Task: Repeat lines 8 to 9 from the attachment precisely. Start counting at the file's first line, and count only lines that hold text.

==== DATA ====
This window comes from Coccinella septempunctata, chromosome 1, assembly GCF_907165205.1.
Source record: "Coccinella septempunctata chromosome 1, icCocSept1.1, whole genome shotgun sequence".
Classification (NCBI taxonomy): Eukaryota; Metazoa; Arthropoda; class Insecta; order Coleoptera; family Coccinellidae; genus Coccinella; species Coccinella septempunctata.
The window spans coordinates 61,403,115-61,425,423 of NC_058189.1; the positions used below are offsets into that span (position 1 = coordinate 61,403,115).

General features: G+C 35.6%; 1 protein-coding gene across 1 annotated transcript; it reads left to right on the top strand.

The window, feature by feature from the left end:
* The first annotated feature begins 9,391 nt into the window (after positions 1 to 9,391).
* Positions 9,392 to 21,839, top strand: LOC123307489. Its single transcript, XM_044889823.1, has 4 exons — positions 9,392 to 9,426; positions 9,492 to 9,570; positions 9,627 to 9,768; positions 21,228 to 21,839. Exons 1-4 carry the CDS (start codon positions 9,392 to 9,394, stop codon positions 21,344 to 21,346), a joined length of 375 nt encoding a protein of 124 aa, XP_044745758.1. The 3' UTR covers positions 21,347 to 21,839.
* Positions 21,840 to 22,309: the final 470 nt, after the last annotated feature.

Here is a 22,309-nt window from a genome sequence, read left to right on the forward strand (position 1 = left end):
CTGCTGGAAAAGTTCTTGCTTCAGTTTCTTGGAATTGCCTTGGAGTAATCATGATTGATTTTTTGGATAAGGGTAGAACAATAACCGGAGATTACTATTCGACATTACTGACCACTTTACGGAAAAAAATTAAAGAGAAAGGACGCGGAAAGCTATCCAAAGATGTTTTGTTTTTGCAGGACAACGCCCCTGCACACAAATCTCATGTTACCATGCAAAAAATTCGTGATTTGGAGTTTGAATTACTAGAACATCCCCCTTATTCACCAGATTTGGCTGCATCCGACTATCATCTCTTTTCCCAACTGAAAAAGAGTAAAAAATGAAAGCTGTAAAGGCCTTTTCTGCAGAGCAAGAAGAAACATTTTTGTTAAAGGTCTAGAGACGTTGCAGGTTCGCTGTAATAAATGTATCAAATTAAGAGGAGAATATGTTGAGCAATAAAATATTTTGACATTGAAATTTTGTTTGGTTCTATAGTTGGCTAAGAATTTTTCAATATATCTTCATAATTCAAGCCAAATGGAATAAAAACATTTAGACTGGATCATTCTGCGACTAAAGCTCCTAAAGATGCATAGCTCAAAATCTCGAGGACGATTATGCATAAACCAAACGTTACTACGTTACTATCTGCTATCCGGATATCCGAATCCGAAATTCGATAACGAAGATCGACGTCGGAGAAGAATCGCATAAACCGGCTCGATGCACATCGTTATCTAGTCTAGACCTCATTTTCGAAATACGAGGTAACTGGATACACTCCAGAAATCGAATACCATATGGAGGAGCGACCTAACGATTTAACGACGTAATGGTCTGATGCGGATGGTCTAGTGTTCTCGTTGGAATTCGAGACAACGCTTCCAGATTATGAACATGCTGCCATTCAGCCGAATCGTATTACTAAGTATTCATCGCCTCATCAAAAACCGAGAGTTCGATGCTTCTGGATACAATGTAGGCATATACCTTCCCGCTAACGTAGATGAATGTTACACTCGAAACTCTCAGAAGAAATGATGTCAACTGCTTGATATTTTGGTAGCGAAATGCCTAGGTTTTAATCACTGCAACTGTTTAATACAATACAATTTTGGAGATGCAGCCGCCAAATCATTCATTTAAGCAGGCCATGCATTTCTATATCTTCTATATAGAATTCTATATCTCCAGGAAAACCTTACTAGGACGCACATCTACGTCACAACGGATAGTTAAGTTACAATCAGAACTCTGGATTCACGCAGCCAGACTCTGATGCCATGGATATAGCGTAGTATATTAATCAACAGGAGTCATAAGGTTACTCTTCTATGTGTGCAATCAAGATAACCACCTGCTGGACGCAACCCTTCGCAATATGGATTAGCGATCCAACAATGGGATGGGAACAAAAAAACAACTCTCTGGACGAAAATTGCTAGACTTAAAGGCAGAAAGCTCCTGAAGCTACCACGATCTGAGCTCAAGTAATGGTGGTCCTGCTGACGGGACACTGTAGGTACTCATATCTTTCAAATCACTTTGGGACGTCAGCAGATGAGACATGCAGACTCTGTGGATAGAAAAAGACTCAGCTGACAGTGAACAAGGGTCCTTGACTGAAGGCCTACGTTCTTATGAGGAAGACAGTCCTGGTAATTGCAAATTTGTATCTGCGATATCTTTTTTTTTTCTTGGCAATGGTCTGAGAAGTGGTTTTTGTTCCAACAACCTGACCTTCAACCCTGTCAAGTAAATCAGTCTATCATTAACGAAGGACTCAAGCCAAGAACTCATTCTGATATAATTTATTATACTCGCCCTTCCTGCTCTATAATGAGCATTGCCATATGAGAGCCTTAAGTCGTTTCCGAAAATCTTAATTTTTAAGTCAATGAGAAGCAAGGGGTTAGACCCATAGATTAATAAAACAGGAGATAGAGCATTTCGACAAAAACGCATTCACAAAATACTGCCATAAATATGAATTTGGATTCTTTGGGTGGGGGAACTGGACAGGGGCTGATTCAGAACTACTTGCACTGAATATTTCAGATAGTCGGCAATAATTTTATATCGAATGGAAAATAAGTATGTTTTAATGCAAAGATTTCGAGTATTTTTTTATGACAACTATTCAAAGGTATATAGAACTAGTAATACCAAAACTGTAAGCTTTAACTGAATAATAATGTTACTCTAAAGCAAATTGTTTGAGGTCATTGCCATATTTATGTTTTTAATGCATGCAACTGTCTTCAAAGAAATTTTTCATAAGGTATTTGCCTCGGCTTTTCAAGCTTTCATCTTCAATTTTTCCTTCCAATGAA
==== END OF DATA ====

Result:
* Positions 9,392 to 21,839, top strand: LOC123307489. Its single transcript, XM_044889823.1, has 4 exons — positions 9,392 to 9,426; positions 9,492 to 9,570; positions 9,627 to 9,768; positions 21,228 to 21,839. Exons 1-4 carry the CDS (start codon positions 9,392 to 9,394, stop codon positions 21,344 to 21,346), a joined length of 375 nt encoding a protein of 124 aa, XP_044745758.1. The 3' UTR covers positions 21,347 to 21,839.
* Positions 21,840 to 22,309: the final 470 nt, after the last annotated feature.